decided: April 9, 1975.
UNEMPLOYMENT COMPENSATION BOARD OF REVIEW OF THE COMMONWEALTH OF PENNSYLVANIA, APPELLEE,
STANLEY KOZINSKY, APPELLANT
Appeal from the Order of the Unemployment Compensation Board of Review in case of In Re: Claim of Stanley Kozinsky, No. B-121888.
Robert L. Keogh, for appellant.
Charles G. Hasson, Assistant Attorney General, with him Sydney Reuben, Assistant Attorney General, and Robert P. Kane, Attorney General, for appellee.
Judges Wilkinson, Jr., Mencer and Blatt, sitting as a panel of three. Opinion by Judge Wilkinson.
[ 18 Pa. Commw. Page 287]
The Bureau of Employment Security, the referee and the Unemployment Compensation Board of Review ruled claimant-appellant ineligible for further benefits under Section 402(a) of the Unemployment Compensation Law, Act of December 5, 1936, P.L. (1937) 2897, as amended, 43 P.S. § 802(a), which provides, in part:
"An employe shall be ineligible for compensation for any week --
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"(a) In which his unemployment is due to failure, without good cause, . . . to accept suitable work when offered to him by the employment office or by any employer. . . ."
Claimant had been employed for many years in the field of "natural gas appliance conversion and maintenance" with his last level of compensation from $350.00 to $375.00 per week. The nature of his work had required extensive travel at home and abroad to Europe and Australia. Claimant's last day of employment was December 15, 1972. On June 10, 1973, he applied for unemployment compensation benefits which he collected for nineteen weeks.
On October 19, 1973, claimant was referred to a maintenance job with a local school district at a pay rate of $3.25 per hour. He reported for the interview on October 23, 1973, and was informed at that time that the job was basically janitorial maintenance work, and that it also entailed driving a school bus twice a day. Claimant was instructed to return home and think about the job.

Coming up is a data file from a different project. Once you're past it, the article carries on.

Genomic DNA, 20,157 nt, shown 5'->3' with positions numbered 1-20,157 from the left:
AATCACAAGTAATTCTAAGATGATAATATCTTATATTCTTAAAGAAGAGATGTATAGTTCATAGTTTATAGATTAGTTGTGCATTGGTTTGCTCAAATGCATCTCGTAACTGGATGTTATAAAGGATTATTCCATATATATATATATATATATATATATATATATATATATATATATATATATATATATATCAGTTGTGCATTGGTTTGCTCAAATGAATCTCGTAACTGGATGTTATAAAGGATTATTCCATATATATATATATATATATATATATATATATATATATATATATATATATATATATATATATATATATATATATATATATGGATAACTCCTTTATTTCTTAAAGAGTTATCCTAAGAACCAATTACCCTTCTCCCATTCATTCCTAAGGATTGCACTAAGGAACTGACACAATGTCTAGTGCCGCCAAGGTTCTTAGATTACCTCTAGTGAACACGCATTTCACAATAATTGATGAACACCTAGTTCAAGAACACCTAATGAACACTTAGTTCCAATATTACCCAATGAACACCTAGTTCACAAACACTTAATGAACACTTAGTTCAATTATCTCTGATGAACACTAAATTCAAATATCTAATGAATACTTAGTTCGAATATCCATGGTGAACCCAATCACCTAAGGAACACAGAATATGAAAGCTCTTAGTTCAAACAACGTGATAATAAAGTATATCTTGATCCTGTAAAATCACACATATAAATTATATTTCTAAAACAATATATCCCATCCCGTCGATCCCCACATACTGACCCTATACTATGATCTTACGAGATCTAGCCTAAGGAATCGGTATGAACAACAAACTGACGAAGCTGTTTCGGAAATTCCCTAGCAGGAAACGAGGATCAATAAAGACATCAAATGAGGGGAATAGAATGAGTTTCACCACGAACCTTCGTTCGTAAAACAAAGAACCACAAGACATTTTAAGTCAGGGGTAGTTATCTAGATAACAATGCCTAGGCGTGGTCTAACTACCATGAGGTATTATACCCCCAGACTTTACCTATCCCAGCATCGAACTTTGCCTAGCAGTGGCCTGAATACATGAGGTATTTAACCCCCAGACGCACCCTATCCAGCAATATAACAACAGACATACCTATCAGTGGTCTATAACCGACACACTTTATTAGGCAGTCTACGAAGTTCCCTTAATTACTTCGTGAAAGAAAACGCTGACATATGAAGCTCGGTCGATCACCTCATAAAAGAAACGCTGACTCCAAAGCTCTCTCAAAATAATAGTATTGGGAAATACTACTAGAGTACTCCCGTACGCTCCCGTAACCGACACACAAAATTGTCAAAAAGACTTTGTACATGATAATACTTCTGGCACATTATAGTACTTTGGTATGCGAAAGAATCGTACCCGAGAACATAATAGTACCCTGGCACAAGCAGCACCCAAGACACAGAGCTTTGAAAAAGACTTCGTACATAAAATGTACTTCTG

On the day following the interview with the school district, October 24, 1973, claimant wrote, dated and signed a "Summary of Interview" form on which he stated the following:
"Reported for interview with T.E. School dist. Employment discussed. Not in line with life time scope of employment. During time of interview time to think over possibilities of this type of work was granted by interviewer.
"Driving of School Bus would absolutely be out of my consideration.
"Any work related to natural gas."
On October 26, the Bureau informed claimant that his benefits might be terminated for refusal of suitable employment. Claimant then returned to see the school district on October 29, and informed the interviewer that he didn't feel legally qualified to drive a school bus because
[ 18 Pa. Commw. Page 289]
he had accumulated seven or eight points against his operator's license.
The Bureau of Employment Security made its determination of ineligibility on November 2, 1973. A referee affirmed this determination. After a remand hearing before another referee, the Board of Review affirmed.
Claimant raises several arguments on appeal. He first claims that he never expressly refused an offer of employment. We disagree. We find the record replete with competent evidence to support the Board's finding of refusal, not the least of which was claimant's own statement: "Driving of school bus would absolutely be out of my consideration."
Claimant next contends that any refusal was for good cause and, therefore, he cannot be ruled ineligible under Section 402(a). This argument is based essentially on claimant's conclusion that he was not mentally capable of putting up with a bus full of school children, nor did he have any experience in driving anything bigger than a small truck. Claimant relies on the following from Pusey Unemployment Compensation Case, 159 Pa. Superior Ct. 571, 573, 49 A.2d 259, 260 (1946):